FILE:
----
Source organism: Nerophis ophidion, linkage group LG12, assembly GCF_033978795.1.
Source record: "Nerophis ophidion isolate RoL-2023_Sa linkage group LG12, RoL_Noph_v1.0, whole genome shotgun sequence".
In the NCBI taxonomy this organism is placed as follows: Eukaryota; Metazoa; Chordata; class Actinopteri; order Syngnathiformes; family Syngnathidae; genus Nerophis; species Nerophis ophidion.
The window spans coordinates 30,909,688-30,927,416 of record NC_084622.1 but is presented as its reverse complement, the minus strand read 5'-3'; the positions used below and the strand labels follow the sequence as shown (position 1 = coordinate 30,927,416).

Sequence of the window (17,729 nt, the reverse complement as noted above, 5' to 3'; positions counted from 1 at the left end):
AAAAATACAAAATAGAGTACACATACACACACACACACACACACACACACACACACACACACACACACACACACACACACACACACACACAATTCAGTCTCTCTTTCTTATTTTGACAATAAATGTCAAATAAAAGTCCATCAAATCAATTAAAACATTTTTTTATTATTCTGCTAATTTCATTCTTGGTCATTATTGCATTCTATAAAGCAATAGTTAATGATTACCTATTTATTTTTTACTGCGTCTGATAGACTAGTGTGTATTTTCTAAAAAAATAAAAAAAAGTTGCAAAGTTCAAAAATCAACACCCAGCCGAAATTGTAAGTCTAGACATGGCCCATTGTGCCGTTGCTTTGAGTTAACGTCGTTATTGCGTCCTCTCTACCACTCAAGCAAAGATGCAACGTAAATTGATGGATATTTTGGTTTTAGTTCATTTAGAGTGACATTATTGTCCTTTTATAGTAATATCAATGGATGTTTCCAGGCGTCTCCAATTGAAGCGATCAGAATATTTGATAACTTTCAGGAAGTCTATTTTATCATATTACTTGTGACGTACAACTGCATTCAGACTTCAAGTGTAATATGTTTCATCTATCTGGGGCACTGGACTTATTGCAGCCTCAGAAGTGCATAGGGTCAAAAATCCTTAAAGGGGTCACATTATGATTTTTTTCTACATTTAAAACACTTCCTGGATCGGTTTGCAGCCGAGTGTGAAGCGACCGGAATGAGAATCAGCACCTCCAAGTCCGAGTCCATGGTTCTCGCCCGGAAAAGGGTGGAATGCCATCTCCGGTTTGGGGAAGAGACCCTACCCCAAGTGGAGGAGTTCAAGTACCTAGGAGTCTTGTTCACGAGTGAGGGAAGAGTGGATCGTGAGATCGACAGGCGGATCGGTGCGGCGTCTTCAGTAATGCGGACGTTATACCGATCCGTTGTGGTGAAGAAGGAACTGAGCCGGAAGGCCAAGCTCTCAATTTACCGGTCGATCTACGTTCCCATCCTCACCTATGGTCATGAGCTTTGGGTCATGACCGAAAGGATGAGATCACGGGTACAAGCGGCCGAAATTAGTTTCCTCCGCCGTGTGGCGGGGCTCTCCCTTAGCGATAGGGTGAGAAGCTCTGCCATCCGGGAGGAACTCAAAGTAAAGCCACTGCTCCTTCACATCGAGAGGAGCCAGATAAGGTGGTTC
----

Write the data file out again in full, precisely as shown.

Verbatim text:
Source organism: Nerophis ophidion, linkage group LG12, assembly GCF_033978795.1.
Source record: "Nerophis ophidion isolate RoL-2023_Sa linkage group LG12, RoL_Noph_v1.0, whole genome shotgun sequence".
In the NCBI taxonomy this organism is placed as follows: Eukaryota; Metazoa; Chordata; class Actinopteri; order Syngnathiformes; family Syngnathidae; genus Nerophis; species Nerophis ophidion.
The window spans coordinates 30,909,688-30,927,416 of record NC_084622.1 but is presented as its reverse complement, the minus strand read 5'-3'; the positions used below and the strand labels follow the sequence as shown (position 1 = coordinate 30,927,416).

Sequence of the window (17,729 nt, the reverse complement as noted above, 5' to 3'; positions counted from 1 at the left end):
AAAAATACAAAATAGAGTACACATACACACACACACACACACACACACACACACACACACACACACACACACACACACACACACACACACAATTCAGTCTCTCTTTCTTATTTTGACAATAAATGTCAAATAAAAGTCCATCAAATCAATTAAAACATTTTTTTATTATTCTGCTAATTTCATTCTTGGTCATTATTGCATTCTATAAAGCAATAGTTAATGATTACCTATTTATTTTTTACTGCGTCTGATAGACTAGTGTGTATTTTCTAAAAAAATAAAAAAAAGTTGCAAAGTTCAAAAATCAACACCCAGCCGAAATTGTAAGTCTAGACATGGCCCATTGTGCCGTTGCTTTGAGTTAACGTCGTTATTGCGTCCTCTCTACCACTCAAGCAAAGATGCAACGTAAATTGATGGATATTTTGGTTTTAGTTCATTTAGAGTGACATTATTGTCCTTTTATAGTAATATCAATGGATGTTTCCAGGCGTCTCCAATTGAAGCGATCAGAATATTTGATAACTTTCAGGAAGTCTATTTTATCATATTACTTGTGACGTACAACTGCATTCAGACTTCAAGTGTAATATGTTTCATCTATCTGGGGCACTGGACTTATTGCAGCCTCAGAAGTGCATAGGGTCAAAAATCCTTAAAGGGGTCACATTATGATTTTTTTCTACATTTAAAACACTTCCTGGATCGGTTTGCAGCCGAGTGTGAAGCGACCGGAATGAGAATCAGCACCTCCAAGTCCGAGTCCATGGTTCTCGCCCGGAAAAGGGTGGAATGCCATCTCCGGTTTGGGGAAGAGACCCTACCCCAAGTGGAGGAGTTCAAGTACCTAGGAGTCTTGTTCACGAGTGAGGGAAGAGTGGATCGTGAGATCGACAGGCGGATCGGTGCGGCGTCTTCAGTAATGCGGACGTTATACCGATCCGTTGTGGTGAAGAAGGAACTGAGCCGGAAGGCCAAGCTCTCAATTTACCGGTCGATCTACGTTCCCATCCTCACCTATGGTCATGAGCTTTGGGTCATGACCGAAAGGATGAGATCACGGGTACAAGCGGCCGAAATTAGTTTCCTCCGCCGTGTGGCGGGGCTCTCCCTTAGCGATAGGGTGAGAAGCTCTGCCATCCGGGAGGAACTCAAAGTAAAGCCACTGCTCCTTCACATCGAGAGGAGCCAGATAAGGTGGTTC